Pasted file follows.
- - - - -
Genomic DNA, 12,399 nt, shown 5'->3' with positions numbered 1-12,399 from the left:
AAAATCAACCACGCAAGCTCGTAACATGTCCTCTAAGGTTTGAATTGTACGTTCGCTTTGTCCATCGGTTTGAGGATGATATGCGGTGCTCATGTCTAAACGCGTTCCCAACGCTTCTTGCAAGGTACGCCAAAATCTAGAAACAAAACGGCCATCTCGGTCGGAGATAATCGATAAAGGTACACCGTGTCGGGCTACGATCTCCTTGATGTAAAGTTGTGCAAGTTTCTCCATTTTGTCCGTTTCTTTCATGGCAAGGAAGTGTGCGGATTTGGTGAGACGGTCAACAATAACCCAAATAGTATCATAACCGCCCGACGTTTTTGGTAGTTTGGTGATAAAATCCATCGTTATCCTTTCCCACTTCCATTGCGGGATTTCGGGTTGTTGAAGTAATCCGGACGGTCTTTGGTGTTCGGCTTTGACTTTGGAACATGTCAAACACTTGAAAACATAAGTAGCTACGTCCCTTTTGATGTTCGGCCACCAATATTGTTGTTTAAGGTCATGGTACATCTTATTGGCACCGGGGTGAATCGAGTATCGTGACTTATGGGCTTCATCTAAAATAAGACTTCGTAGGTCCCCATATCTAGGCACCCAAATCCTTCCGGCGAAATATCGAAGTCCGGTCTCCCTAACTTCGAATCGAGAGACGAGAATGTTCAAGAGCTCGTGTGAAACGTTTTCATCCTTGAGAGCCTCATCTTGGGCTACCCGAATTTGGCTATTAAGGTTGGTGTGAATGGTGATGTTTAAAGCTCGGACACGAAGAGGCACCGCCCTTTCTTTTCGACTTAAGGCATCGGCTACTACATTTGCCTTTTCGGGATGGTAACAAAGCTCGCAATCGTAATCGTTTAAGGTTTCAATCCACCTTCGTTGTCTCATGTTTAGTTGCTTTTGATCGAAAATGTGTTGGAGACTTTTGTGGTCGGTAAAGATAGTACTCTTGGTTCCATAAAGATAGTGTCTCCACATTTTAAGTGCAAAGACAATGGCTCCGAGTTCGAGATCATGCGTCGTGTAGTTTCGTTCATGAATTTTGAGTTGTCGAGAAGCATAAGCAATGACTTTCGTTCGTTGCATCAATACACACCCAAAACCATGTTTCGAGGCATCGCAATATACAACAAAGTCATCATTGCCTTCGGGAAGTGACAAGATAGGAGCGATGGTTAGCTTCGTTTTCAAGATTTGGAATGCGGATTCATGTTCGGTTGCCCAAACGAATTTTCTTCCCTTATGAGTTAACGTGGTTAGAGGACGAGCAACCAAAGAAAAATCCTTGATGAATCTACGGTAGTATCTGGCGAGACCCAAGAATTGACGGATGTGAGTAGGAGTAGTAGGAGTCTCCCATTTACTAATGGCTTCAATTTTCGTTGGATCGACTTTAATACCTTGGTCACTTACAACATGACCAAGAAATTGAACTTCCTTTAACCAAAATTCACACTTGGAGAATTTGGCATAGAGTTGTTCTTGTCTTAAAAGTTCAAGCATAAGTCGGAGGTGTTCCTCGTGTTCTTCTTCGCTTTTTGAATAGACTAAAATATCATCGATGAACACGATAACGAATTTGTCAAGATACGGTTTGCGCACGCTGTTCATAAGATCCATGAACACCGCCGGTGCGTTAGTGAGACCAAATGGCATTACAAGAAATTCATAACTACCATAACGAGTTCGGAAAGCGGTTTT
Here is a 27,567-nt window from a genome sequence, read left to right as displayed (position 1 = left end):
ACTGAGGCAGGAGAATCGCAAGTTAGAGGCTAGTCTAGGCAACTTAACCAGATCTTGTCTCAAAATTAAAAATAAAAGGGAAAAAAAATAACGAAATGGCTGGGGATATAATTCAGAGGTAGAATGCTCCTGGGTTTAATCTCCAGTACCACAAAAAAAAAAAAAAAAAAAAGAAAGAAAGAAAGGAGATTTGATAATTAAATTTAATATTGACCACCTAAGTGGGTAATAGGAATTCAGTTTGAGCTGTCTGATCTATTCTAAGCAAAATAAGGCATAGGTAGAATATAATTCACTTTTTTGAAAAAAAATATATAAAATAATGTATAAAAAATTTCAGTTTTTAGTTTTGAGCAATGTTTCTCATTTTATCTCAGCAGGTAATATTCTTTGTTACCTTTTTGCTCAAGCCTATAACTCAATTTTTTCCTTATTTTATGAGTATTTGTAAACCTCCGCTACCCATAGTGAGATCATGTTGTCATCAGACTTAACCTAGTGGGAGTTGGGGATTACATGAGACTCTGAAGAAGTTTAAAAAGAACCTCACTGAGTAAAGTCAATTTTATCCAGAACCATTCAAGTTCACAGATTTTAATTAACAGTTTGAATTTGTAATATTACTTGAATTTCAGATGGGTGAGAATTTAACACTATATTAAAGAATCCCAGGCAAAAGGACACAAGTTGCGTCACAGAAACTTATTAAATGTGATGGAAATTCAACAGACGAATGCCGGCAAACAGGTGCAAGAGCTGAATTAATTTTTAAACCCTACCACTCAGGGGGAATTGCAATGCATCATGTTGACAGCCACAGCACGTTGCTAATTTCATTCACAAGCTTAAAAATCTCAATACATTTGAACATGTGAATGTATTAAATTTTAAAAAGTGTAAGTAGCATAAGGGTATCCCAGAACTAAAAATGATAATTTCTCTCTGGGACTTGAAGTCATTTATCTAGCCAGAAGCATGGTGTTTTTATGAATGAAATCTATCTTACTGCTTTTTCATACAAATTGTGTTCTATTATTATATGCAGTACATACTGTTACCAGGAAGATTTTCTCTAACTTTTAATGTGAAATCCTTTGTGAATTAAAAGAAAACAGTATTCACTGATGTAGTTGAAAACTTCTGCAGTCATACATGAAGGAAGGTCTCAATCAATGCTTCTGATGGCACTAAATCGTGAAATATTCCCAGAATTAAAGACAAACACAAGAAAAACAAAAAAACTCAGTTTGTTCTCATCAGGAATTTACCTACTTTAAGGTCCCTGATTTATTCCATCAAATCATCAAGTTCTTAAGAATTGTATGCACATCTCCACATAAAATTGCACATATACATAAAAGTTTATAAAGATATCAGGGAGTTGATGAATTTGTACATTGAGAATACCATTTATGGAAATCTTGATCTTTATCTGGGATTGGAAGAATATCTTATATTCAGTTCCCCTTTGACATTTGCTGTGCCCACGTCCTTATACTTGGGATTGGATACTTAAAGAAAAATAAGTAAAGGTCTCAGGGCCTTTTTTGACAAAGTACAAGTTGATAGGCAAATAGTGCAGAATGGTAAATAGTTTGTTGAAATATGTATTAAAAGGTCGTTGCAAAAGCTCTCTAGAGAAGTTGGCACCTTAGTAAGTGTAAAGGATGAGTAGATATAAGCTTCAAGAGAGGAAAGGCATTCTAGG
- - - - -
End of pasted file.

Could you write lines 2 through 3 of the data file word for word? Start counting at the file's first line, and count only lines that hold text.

AAAATCAACCACGCAAGCTCGTAACATGTCCTCTAAGGTTTGAATTGTACGTTCGCTTTGTCCATCGGTTTGAGGATGATATGCGGTGCTCATGTCTAAACGCGTTCCCAACGCTTCTTGCAAGGTACGCCAAAATCTAGAAACAAAACGGCCATCTCGGTCGGAGATAATCGATAAAGGTACACCGTGTCGGGCTACGATCTCCTTGATGTAAAGTTGTGCAAGTTTCTCCATTTTGTCCGTTTCTTTCATGGCAAGGAAGTGTGCGGATTTGGTGAGACGGTCAACAATAACCCAAATAGTATCATAACCGCCCGACGTTTTTGGTAGTTTGGTGATAAAATCCATCGTTATCCTTTCCCACTTCCATTGCGGGATTTCGGGTTGTTGAAGTAATCCGGACGGTCTTTGGTGTTCGGCTTTGACTTTGGAACATGTCAAACACTTGAAAACATAAGTAGCTACGTCCCTTTTGATGTTCGGCCACCAATATTGTTGTTTAAGGTCATGGTACATCTTATTGGCACCGGGGTGAATCGAGTATCGTGACTTATGGGCTTCATCTAAAATAAGACTTCGTAGGTCCCCATATCTAGGCACCCAAATCCTTCCGGCGAAATATCGAAGTCCGGTCTCCCTAACTTCGAATCGAGAGACGAGAATGTTCAAGAGCTCGTGTGAAACGTTTTCATCCTTGAGAGCCTCATCTTGGGCTACCCGAATTTGGCTATTAAGGTTGGTGTGAATGGTGATGTTTAAAGCTCGGACACGAAGAGGCACCGCCCTTTCTTTTCGACTTAAGGCATCGGCTACTACATTTGCCTTTTCGGGATGGTAACAAAGCTCGCAATCGTAATCGTTTAAGGTTTCAATCCACCTTCGTTGTCTCATGTTTAGTTGCTTTTGATCGAAAATGTGTTGGAGACTTTTGTGGTCGGTAAAGATAGTACTCTTGGTTCCATAAAGATAGTGTCTCCACATTTTAAGTGCAAAGACAATGGCTCCGAGTTCGAGATCATGCGTCGTGTAGTTTCGTTCATGAATTTTGAGTTGTCGAGAAGCATAAGCAATGACTTTCGTTCGTTGCATCAATACACACCCAAAACCATGTTTCGAGGCATCGCAATATACAACAAAGTCATCATTGCCTTCGGGAAGTGACAAGATAGGAGCGATGGTTAGCTTCGTTTTCAAGATTTGGAATGCGGATTCATGTTCGGTTGCCCAAACGAATTTTCTTCCCTTATGAGTTAACGTGGTTAGAGGACGAGCAACCAAAGAAAAATCCTTGATGAATCTACGGTAGTATCTGGCGAGACCCAAGAATTGACGGATGTGAGTAGGAGTAGTAGGAGTCTCCCATTTACTAATGGCTTCAATTTTCGTTGGATCGACTTTAATACCTTGGTCACTTACAACATGACCAAGAAATTGAACTTCCTTTAACCAAAATTCACACTTGGAGAATTTGGCATAGAGTTGTTCTTGTCTTAAAAGTTCAAGCATAAGTCGGAGGTGTTCCTCGTGTTCTTCTTCGCTTTTTGAATAGACTAAAATATCATCGATGAACACGATAACGAATTTGTCAAGATACGGTTTGCGCACGCTGTTCATAAGATCCATGAACACCGCCGGTGCGTTAGTGAGACCAAATGGCATTACAAGAAATTCATAACTACCATAACGAGTTCGGAAAGCGGTTTT
Here is a 27,567-nt window from a genome sequence, read left to right as displayed (position 1 = left end):